In Ireland, they have a parade to celebrate a goat. Yes, you read that right. A goat. There are many different legends about how the fair came to be but the one I will be focusing on is the first story on the Puck Fair’s history tab on their website. The legend says that an English army lead by Oliver Cromwell were pillaging the areas surrounding the town of Killorglin. They planned to attack Killorglin. However, on their way to the town they scared a herd of grazing sheep. The male goat, or “Puck,” split off from the rest of the herd and ran through the banks of Laune to the town of Killorglin. “Puck” arrived in semi-exhaustion, therefore alerting the townspeople of impending trouble. They immediately started to protect themselves, their crops, and their livestock. In recognition of the goat’s service to Killorglin, the townspeople instituted a special fair to honor the goat. The festival has been held ever since.
Every year a wild goat from the mountains is caught by a goat catcher. The goat is brought into the town and a “Queen of Puck,” who is usually a schoolgirl from one of the local elementary schools, crowns him “King Puck.” The welfare of the goat is very important to the fair directors and they have strict protocols to keep the goat healthy and happy. The goats are overseen and checked often by a veterinary surgeon.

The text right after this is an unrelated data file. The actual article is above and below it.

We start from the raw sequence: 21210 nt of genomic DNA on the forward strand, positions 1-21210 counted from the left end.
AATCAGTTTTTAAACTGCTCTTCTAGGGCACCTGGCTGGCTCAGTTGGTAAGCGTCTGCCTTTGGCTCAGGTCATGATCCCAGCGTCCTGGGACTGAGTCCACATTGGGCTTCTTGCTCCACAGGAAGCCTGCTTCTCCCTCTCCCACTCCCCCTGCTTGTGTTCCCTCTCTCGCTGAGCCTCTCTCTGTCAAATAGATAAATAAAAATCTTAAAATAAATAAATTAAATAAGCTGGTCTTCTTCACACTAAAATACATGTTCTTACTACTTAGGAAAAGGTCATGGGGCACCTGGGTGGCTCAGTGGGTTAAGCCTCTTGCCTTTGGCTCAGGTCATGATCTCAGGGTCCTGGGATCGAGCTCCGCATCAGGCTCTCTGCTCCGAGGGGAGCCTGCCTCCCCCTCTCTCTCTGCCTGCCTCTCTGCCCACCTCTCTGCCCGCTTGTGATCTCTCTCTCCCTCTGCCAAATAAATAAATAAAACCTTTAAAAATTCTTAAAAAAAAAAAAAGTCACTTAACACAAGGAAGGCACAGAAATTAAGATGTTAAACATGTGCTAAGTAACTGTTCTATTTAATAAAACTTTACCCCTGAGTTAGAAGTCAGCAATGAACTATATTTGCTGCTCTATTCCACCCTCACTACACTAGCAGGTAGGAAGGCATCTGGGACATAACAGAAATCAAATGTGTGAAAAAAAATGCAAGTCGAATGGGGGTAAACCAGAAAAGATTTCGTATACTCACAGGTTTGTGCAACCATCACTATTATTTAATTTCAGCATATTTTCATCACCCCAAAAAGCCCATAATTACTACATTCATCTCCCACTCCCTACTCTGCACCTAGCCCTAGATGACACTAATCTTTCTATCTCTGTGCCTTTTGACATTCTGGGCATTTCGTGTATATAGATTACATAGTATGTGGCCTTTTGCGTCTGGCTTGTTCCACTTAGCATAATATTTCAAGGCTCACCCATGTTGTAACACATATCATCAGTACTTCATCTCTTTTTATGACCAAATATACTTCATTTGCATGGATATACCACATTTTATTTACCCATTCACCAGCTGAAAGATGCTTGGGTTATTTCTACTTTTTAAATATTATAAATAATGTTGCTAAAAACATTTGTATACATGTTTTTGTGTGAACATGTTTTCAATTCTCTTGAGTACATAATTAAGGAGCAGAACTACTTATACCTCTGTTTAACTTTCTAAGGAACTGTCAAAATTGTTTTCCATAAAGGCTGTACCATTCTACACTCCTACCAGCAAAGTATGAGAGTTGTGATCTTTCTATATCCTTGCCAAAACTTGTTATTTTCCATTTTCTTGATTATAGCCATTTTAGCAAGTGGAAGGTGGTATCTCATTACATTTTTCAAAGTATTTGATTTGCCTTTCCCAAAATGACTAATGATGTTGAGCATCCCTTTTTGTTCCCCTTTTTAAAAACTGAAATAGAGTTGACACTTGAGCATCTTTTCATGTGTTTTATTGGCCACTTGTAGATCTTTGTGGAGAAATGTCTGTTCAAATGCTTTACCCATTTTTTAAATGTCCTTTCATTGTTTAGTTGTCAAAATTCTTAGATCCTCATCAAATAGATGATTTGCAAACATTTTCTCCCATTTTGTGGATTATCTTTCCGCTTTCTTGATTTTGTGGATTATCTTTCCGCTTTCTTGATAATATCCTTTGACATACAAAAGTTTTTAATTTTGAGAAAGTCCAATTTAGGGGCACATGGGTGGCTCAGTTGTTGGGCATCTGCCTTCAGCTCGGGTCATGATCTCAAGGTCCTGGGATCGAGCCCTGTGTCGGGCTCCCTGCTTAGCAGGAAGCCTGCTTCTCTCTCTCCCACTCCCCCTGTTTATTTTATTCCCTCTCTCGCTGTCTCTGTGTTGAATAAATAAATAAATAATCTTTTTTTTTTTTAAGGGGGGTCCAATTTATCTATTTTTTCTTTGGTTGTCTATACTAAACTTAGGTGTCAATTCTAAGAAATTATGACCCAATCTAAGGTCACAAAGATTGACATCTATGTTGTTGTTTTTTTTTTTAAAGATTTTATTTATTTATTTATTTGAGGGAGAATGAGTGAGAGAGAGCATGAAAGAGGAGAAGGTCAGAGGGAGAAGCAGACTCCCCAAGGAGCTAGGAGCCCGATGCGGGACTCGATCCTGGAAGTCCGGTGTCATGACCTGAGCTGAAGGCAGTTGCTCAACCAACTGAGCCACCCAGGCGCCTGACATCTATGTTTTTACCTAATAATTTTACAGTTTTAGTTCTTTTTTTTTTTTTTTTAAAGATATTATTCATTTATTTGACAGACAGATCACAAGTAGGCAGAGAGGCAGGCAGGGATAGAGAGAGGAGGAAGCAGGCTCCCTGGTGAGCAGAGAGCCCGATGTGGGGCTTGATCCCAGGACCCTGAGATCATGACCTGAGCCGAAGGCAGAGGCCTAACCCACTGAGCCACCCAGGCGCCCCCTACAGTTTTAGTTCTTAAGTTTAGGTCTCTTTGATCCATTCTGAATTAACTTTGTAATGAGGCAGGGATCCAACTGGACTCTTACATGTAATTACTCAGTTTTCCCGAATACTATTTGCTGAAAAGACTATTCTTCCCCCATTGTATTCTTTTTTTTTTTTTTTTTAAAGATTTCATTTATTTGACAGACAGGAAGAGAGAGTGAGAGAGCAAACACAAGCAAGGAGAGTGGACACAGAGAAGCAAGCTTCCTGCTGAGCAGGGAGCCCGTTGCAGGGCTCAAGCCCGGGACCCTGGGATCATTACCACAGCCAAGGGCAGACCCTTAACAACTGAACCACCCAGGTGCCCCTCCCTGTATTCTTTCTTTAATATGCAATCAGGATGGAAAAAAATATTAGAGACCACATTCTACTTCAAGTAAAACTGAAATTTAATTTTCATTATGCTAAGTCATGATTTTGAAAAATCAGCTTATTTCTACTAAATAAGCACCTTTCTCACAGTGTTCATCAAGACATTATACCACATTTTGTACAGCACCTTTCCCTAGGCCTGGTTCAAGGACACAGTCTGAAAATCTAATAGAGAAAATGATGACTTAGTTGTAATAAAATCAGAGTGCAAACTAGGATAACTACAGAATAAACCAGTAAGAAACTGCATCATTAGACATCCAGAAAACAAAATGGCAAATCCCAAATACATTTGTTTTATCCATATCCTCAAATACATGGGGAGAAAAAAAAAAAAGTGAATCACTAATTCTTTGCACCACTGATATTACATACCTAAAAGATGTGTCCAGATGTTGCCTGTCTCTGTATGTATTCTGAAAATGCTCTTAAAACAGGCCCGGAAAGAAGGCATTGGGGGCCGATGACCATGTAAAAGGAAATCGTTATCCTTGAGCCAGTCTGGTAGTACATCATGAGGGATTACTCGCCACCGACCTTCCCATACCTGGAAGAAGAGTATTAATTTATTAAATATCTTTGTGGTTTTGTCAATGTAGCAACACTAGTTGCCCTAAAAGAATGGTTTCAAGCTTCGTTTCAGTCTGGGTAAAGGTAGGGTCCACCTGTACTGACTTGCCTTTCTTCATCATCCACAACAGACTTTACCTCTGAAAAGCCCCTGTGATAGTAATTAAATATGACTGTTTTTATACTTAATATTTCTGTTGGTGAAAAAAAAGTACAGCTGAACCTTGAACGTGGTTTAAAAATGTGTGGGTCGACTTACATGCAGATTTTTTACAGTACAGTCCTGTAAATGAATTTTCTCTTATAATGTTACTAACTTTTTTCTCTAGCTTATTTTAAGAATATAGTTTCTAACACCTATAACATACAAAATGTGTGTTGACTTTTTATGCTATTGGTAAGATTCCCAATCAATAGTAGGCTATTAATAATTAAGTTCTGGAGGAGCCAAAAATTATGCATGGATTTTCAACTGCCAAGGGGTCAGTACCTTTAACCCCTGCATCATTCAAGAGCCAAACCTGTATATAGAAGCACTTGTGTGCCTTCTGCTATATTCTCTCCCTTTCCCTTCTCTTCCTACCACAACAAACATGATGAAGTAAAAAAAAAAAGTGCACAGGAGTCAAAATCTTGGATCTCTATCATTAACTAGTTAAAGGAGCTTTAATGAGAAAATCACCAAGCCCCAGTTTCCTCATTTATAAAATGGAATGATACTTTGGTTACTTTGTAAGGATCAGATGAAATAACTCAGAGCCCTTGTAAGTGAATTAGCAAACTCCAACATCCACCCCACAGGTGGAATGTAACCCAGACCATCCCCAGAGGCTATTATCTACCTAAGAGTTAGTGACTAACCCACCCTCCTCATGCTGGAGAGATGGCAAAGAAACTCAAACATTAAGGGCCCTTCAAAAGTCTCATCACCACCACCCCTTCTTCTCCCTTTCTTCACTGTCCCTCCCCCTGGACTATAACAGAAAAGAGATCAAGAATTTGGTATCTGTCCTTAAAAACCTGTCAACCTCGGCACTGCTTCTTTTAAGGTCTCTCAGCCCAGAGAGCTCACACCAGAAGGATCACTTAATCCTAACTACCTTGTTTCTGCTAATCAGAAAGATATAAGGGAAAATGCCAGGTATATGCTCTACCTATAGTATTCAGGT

For three days, a number of musicals, plays, and comedic theatrical street performances take place throughout the town. This provides entertainment for young and old alike. Several mini-workshops also take place. Even after the sun goes down, the party continues with a variety of open air concerts. On the last day of the celebrations, a giant firework display is set off at midnight. It is set off on a hillside near Laune, the banks of which provided passage for the “Puck” goat. These fireworks can be seen throughout the town.
In Celtic mythology, Aine (pronounced “Awnya”) is the goddess of summer, sovereignty, wealth, love and cattle. She is a faerie queen and is known by the names Lady of the Lake, the Goddess of the Earth and Nature, and the Goddess of Luck and Magic. She was said to be one of the most powerful, beautiful and lovely goddesses. She is often associated with summer and summer love. The feast of Midsummer Night was celebrated in her honor and farmers would burn flowers and straw in hope that she would grant them freedom from illness and evil throughout the new year.